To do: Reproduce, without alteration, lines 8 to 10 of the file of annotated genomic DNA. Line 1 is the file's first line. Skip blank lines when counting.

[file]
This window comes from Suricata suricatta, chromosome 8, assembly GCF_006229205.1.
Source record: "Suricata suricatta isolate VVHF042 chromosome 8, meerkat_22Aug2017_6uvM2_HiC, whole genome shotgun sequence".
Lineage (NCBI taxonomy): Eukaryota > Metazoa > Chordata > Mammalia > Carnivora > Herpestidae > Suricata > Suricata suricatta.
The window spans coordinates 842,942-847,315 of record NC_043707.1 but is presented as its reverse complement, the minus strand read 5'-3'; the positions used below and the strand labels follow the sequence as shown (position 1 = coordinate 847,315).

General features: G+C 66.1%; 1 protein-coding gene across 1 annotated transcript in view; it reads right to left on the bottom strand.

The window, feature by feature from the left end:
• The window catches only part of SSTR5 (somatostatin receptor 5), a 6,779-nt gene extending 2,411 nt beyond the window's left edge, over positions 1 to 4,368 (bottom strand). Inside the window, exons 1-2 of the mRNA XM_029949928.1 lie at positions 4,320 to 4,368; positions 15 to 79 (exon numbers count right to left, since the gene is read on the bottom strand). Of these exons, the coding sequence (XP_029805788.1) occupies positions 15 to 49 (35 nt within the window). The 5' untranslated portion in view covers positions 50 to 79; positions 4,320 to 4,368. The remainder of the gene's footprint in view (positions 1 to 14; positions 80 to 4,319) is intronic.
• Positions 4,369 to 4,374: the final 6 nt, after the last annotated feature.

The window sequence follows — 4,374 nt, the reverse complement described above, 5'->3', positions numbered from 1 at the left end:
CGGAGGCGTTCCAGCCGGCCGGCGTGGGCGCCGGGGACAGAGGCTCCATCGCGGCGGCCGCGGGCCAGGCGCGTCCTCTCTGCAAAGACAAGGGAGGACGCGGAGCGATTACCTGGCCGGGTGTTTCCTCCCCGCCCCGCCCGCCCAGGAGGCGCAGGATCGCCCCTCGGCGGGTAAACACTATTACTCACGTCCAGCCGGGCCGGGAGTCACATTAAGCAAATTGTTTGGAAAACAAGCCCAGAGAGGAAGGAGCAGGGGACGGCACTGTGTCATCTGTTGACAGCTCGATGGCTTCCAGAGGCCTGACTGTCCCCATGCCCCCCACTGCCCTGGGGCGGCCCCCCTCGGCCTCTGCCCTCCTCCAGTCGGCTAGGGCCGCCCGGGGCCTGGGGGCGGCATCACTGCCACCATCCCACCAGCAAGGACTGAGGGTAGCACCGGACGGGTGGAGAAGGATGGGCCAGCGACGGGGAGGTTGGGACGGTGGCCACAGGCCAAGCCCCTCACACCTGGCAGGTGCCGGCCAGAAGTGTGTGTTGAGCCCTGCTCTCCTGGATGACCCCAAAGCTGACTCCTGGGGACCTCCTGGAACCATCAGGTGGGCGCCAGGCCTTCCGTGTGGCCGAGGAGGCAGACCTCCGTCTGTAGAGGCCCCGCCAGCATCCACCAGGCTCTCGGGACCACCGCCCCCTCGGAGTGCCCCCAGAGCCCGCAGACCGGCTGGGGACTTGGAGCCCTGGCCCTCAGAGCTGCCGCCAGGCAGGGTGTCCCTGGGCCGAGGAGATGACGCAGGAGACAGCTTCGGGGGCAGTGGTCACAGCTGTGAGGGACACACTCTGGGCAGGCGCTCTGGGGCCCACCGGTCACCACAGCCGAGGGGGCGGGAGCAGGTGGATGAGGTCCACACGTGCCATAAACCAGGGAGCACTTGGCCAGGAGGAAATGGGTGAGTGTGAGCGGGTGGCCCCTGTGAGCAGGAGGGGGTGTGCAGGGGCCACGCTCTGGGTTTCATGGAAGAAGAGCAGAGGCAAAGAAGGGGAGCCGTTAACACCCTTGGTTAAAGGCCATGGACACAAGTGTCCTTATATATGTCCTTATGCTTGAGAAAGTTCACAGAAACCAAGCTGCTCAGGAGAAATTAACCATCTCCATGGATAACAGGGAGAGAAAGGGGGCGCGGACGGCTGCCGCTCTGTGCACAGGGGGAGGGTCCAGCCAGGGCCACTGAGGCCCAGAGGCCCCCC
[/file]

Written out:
• Positions 4,369 to 4,374: the final 6 nt, after the last annotated feature.

The window sequence follows — 4,374 nt, the reverse complement described above, 5'->3', positions numbered from 1 at the left end:
CGGAGGCGTTCCAGCCGGCCGGCGTGGGCGCCGGGGACAGAGGCTCCATCGCGGCGGCCGCGGGCCAGGCGCGTCCTCTCTGCAAAGACAAGGGAGGACGCGGAGCGATTACCTGGCCGGGTGTTTCCTCCCCGCCCCGCCCGCCCAGGAGGCGCAGGATCGCCCCTCGGCGGGTAAACACTATTACTCACGTCCAGCCGGGCCGGGAGTCACATTAAGCAAATTGTTTGGAAAACAAGCCCAGAGAGGAAGGAGCAGGGGACGGCACTGTGTCATCTGTTGACAGCTCGATGGCTTCCAGAGGCCTGACTGTCCCCATGCCCCCCACTGCCCTGGGGCGGCCCCCCTCGGCCTCTGCCCTCCTCCAGTCGGCTAGGGCCGCCCGGGGCCTGGGGGCGGCATCACTGCCACCATCCCACCAGCAAGGACTGAGGGTAGCACCGGACGGGTGGAGAAGGATGGGCCAGCGACGGGGAGGTTGGGACGGTGGCCACAGGCCAAGCCCCTCACACCTGGCAGGTGCCGGCCAGAAGTGTGTGTTGAGCCCTGCTCTCCTGGATGACCCCAAAGCTGACTCCTGGGGACCTCCTGGAACCATCAGGTGGGCGCCAGGCCTTCCGTGTGGCCGAGGAGGCAGACCTCCGTCTGTAGAGGCCCCGCCAGCATCCACCAGGCTCTCGGGACCACCGCCCCCTCGGAGTGCCCCCAGAGCCCGCAGACCGGCTGGGGACTTGGAGCCCTGGCCCTCAGAGCTGCCGCCAGGCAGGGTGTCCCTGGGCCGAGGAGATGACGCAGGAGACAGCTTCGGGGGCAGTGGTCACAGCTGTGAGGGACACACTCTGGGCAGGCGCTCTGGGGCCCACCGGTCACCACAGCCGAGGGGGCGGGAGCAGGTGGATGAGGTCCACACGTGCCATAAACCAGGGAGCACTTGGCCAGGAGGAAATGGGTGAGTGTGAGCGGGTGGCCCCTGTGAGCAGGAGGGGGTGTGCAGGGGCCACGCTCTGGGTTTCATGGAAGAAGAGCAGAGGCAAAGAAGGGGAGCCGTTAACACCCTTGGTTAAAGGCCATGGACACAAGTGTCCTTATATATGTCCTTATGCTTGAGAAAGTTCACAGAAACCAAGCTGCTCAGGAGAAATTAACCATCTCCATGGATAACAGGGAGAGAAAGGGGGCGCGGACGGCTGCCGCTCTGTGCACAGGGGGAGGGTCCAGCCAGGGCCACTGAGGCCCAGAGGCCCCCC